Strawberries, M&M’s and whipped cream are all toppings students can load onto their customized pancakes in Terrace Dining Hall at a pancake brunch, thanks to the Ithaca College chapter of Spoon University.
Spoon University is an organization that gives college students the tools to write, photograph, create videos and host events focused on food. The organization has college chapters across the country.
The college’s chapter became a recognized student organization in Spring 2016. The chapter focuses on bringing students recipes, tips for living in dorm rooms, and restaurant reviews through their chapter’s online site.
Senior Rose Lee helped make the club a recognized organization on campus during her sophomore year and was a part of the first team of leaders of the club. She said she wanted to build a community on campus where people passionate about food could come together.
“I felt like Ithaca was the perfect place for Spoon because it’s such a foodie community,” she said.
Ithaca is home to over 50 restaurants downtown, including Moosewood Restaurant. Moosewood is famous for publishing over 13 cookbooks. Ithaca is also famous for being the contested birthplace of the ice cream sundae.
The organization was created to serve the college population, which Spoon felt was not targeted in typical cookbooks. The club also wanted to create a space for people to learn skills such as writing and marketing.
The members of the club each choose an area they want to focus on, whether it be writing, event planning or social media.
Senior Kyra Denish has been a member of the club for over two years and was previously the editorial director for the club. Denish said her love of writing and food led her to join the club. She manages a staff of writers who volunteer to create content for online readers and volunteers at the events that the club hosts in the dining halls on campus.
The writers for the club post seasonal and practical recipes and guides for their readership. For example, the website features a how–to guide for frosting a cake and a recipe for a deep-dish secret–center chocolate chip cookie that students can make in their dorm kitchens.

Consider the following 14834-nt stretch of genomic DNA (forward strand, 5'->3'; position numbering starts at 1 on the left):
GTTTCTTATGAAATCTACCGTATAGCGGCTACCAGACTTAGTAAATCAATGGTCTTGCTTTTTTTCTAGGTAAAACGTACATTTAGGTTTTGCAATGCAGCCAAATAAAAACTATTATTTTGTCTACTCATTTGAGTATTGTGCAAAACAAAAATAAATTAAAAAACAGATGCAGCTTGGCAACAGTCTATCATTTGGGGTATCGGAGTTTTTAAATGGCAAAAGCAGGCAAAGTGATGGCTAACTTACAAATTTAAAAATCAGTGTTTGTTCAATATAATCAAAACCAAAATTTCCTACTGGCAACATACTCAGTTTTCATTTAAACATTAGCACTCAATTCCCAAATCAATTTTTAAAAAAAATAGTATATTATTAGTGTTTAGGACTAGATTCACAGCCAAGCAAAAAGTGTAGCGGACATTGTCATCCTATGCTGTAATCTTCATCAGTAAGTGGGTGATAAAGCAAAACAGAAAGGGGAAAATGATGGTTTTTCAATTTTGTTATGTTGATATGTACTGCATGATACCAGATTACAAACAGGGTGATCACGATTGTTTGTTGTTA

In addition to the semiannual pancake brunch, which is the club’s biggest event, Spoon has also hosted ice cream sundae bars and a tailgate party for Cortaca. The club hosts customized food events because it wants to offer students a chance to experience food they may not normally get from the dining hall, Denish said.
“We want other students to feel like they are being taken out of the dining hall while still being in there,” Denish said.
Lee said she likes that she can be surrounded by like-minded people who appreciate the traditions and values that go along with food.
“I learned that food is a really powerful vehicle to bring people together from different backgrounds,” Lee said.
While the club has mostly been made up of female members, there have been a few male members throughout the years, Lee said. When the club originated, it had 30 members, but it now has between 20 and 30 active members, she said.
Even though the club focuses on teaching its members skills in writing and marketing, the membership is from a wide variety of schools on campus, Denish said.
“We like to think the love of food spans wider than a major,” she said.
Denish said she thinks the reason why so many majors get involved is because food is a common ground that brings people together.
Jocelyn Hsu, community success manager at Spoon University, said the goal of the national organization is to create a platform where college students can share their perspectives on food.
“College students have their own voice,” Hsu said. “They have their own perspective. They can develop recipes.”
Sophomore Mia Reingold, event planner for the club, said she has learned how to problem–solve by running dining hall events. Reingold serves as the liaison between the club and Sodexo and is in charge of letting Sodexo know what the club will need for its dining hall takeovers. At the events, members of the club sign up for shifts to serve the students that come to the event. Denish said it can be hectic because over 100 students attend each event. Working together to bring food to other students gives her a sense of pride, she said.
Lee said the club has allowed her to meet people who may not have had the same interests as her if Spoon had not brought them together.
“I feel really lucky that I was given the opportunity to bring this here and to initiate this whole community surrounding food,” she said.